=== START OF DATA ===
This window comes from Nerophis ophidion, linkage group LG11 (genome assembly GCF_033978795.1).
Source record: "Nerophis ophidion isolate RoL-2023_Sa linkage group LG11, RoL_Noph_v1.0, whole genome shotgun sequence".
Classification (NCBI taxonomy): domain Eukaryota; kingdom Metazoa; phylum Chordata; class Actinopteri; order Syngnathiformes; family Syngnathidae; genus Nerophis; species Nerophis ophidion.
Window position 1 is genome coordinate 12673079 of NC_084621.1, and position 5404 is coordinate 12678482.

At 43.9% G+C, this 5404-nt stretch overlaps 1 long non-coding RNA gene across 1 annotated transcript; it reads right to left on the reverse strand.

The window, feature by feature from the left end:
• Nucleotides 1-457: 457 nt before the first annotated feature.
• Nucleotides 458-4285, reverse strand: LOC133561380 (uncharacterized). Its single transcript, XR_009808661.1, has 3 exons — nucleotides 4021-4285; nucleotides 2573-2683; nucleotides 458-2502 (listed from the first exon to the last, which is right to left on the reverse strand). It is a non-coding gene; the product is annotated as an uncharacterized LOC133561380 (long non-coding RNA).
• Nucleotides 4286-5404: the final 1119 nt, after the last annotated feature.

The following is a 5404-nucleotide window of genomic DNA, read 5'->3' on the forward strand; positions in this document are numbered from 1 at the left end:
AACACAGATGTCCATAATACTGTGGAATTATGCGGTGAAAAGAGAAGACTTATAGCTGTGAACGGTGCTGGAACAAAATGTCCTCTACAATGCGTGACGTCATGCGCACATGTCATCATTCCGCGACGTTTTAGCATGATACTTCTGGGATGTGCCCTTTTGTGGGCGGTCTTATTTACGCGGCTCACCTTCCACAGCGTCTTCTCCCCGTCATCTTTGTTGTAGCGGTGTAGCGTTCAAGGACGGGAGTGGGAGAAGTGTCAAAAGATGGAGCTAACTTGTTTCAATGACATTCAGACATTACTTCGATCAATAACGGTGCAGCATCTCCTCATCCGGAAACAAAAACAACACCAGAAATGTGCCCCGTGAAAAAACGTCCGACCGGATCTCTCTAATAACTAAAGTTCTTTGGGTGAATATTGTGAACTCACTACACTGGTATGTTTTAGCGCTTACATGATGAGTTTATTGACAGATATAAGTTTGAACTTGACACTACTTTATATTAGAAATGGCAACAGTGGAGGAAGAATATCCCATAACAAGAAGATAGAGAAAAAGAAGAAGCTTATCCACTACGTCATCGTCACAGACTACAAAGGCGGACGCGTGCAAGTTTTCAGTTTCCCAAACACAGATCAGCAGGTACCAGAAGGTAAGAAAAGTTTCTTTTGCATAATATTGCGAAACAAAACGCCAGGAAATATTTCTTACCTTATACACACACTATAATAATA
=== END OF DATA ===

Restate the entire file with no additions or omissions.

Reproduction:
This window comes from Nerophis ophidion, linkage group LG11 (genome assembly GCF_033978795.1).
Source record: "Nerophis ophidion isolate RoL-2023_Sa linkage group LG11, RoL_Noph_v1.0, whole genome shotgun sequence".
Classification (NCBI taxonomy): domain Eukaryota; kingdom Metazoa; phylum Chordata; class Actinopteri; order Syngnathiformes; family Syngnathidae; genus Nerophis; species Nerophis ophidion.
Window position 1 is genome coordinate 12673079 of NC_084621.1, and position 5404 is coordinate 12678482.

At 43.9% G+C, this 5404-nt stretch overlaps 1 long non-coding RNA gene across 1 annotated transcript; it reads right to left on the reverse strand.

The window, feature by feature from the left end:
• Nucleotides 1-457: 457 nt before the first annotated feature.
• Nucleotides 458-4285, reverse strand: LOC133561380 (uncharacterized). Its single transcript, XR_009808661.1, has 3 exons — nucleotides 4021-4285; nucleotides 2573-2683; nucleotides 458-2502 (listed from the first exon to the last, which is right to left on the reverse strand). It is a non-coding gene; the product is annotated as an uncharacterized LOC133561380 (long non-coding RNA).
• Nucleotides 4286-5404: the final 1119 nt, after the last annotated feature.

The following is a 5404-nucleotide window of genomic DNA, read 5'->3' on the forward strand; positions in this document are numbered from 1 at the left end:
AACACAGATGTCCATAATACTGTGGAATTATGCGGTGAAAAGAGAAGACTTATAGCTGTGAACGGTGCTGGAACAAAATGTCCTCTACAATGCGTGACGTCATGCGCACATGTCATCATTCCGCGACGTTTTAGCATGATACTTCTGGGATGTGCCCTTTTGTGGGCGGTCTTATTTACGCGGCTCACCTTCCACAGCGTCTTCTCCCCGTCATCTTTGTTGTAGCGGTGTAGCGTTCAAGGACGGGAGTGGGAGAAGTGTCAAAAGATGGAGCTAACTTGTTTCAATGACATTCAGACATTACTTCGATCAATAACGGTGCAGCATCTCCTCATCCGGAAACAAAAACAACACCAGAAATGTGCCCCGTGAAAAAACGTCCGACCGGATCTCTCTAATAACTAAAGTTCTTTGGGTGAATATTGTGAACTCACTACACTGGTATGTTTTAGCGCTTACATGATGAGTTTATTGACAGATATAAGTTTGAACTTGACACTACTTTATATTAGAAATGGCAACAGTGGAGGAAGAATATCCCATAACAAGAAGATAGAGAAAAAGAAGAAGCTTATCCACTACGTCATCGTCACAGACTACAAAGGCGGACGCGTGCAAGTTTTCAGTTTCCCAAACACAGATCAGCAGGTACCAGAAGGTAAGAAAAGTTTCTTTTGCATAATATTGCGAAACAAAACGCCAGGAAATATTTCTTACCTTATACACACACTATAATAATA